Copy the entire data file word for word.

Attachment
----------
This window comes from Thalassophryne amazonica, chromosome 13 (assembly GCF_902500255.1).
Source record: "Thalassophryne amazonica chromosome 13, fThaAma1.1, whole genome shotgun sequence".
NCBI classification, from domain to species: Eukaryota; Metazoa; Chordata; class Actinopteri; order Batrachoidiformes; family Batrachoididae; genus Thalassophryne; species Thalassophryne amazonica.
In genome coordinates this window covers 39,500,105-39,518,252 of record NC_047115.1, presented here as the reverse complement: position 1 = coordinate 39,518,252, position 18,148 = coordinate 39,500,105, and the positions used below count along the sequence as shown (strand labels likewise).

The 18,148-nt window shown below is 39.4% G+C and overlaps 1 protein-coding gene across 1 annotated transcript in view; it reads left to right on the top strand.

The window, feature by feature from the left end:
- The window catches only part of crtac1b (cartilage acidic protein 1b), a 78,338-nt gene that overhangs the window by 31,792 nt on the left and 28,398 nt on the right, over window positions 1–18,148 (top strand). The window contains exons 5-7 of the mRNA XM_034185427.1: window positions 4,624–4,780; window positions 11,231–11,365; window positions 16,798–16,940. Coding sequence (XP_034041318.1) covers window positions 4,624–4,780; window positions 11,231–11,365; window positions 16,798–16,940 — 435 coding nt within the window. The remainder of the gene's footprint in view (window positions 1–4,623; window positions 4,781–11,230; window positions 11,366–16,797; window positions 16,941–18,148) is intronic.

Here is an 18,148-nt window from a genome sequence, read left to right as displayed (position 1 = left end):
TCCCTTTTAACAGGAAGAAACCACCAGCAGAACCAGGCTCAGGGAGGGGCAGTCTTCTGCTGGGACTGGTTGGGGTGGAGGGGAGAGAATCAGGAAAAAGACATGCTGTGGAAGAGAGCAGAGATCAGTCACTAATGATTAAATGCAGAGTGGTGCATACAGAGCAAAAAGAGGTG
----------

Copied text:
This window comes from Thalassophryne amazonica, chromosome 13 (assembly GCF_902500255.1).
Source record: "Thalassophryne amazonica chromosome 13, fThaAma1.1, whole genome shotgun sequence".
NCBI classification, from domain to species: Eukaryota; Metazoa; Chordata; class Actinopteri; order Batrachoidiformes; family Batrachoididae; genus Thalassophryne; species Thalassophryne amazonica.
In genome coordinates this window covers 39,500,105-39,518,252 of record NC_047115.1, presented here as the reverse complement: position 1 = coordinate 39,518,252, position 18,148 = coordinate 39,500,105, and the positions used below count along the sequence as shown (strand labels likewise).

The 18,148-nt window shown below is 39.4% G+C and overlaps 1 protein-coding gene across 1 annotated transcript in view; it reads left to right on the top strand.

The window, feature by feature from the left end:
- The window catches only part of crtac1b (cartilage acidic protein 1b), a 78,338-nt gene that overhangs the window by 31,792 nt on the left and 28,398 nt on the right, over window positions 1–18,148 (top strand). The window contains exons 5-7 of the mRNA XM_034185427.1: window positions 4,624–4,780; window positions 11,231–11,365; window positions 16,798–16,940. Coding sequence (XP_034041318.1) covers window positions 4,624–4,780; window positions 11,231–11,365; window positions 16,798–16,940 — 435 coding nt within the window. The remainder of the gene's footprint in view (window positions 1–4,623; window positions 4,781–11,230; window positions 11,366–16,797; window positions 16,941–18,148) is intronic.

Here is an 18,148-nt window from a genome sequence, read left to right as displayed (position 1 = left end):
TCCCTTTTAACAGGAAGAAACCACCAGCAGAACCAGGCTCAGGGAGGGGCAGTCTTCTGCTGGGACTGGTTGGGGTGGAGGGGAGAGAATCAGGAAAAAGACATGCTGTGGAAGAGAGCAGAGATCAGTCACTAATGATTAAATGCAGAGTGGTGCATACAGAGCAAAAAGAGGTG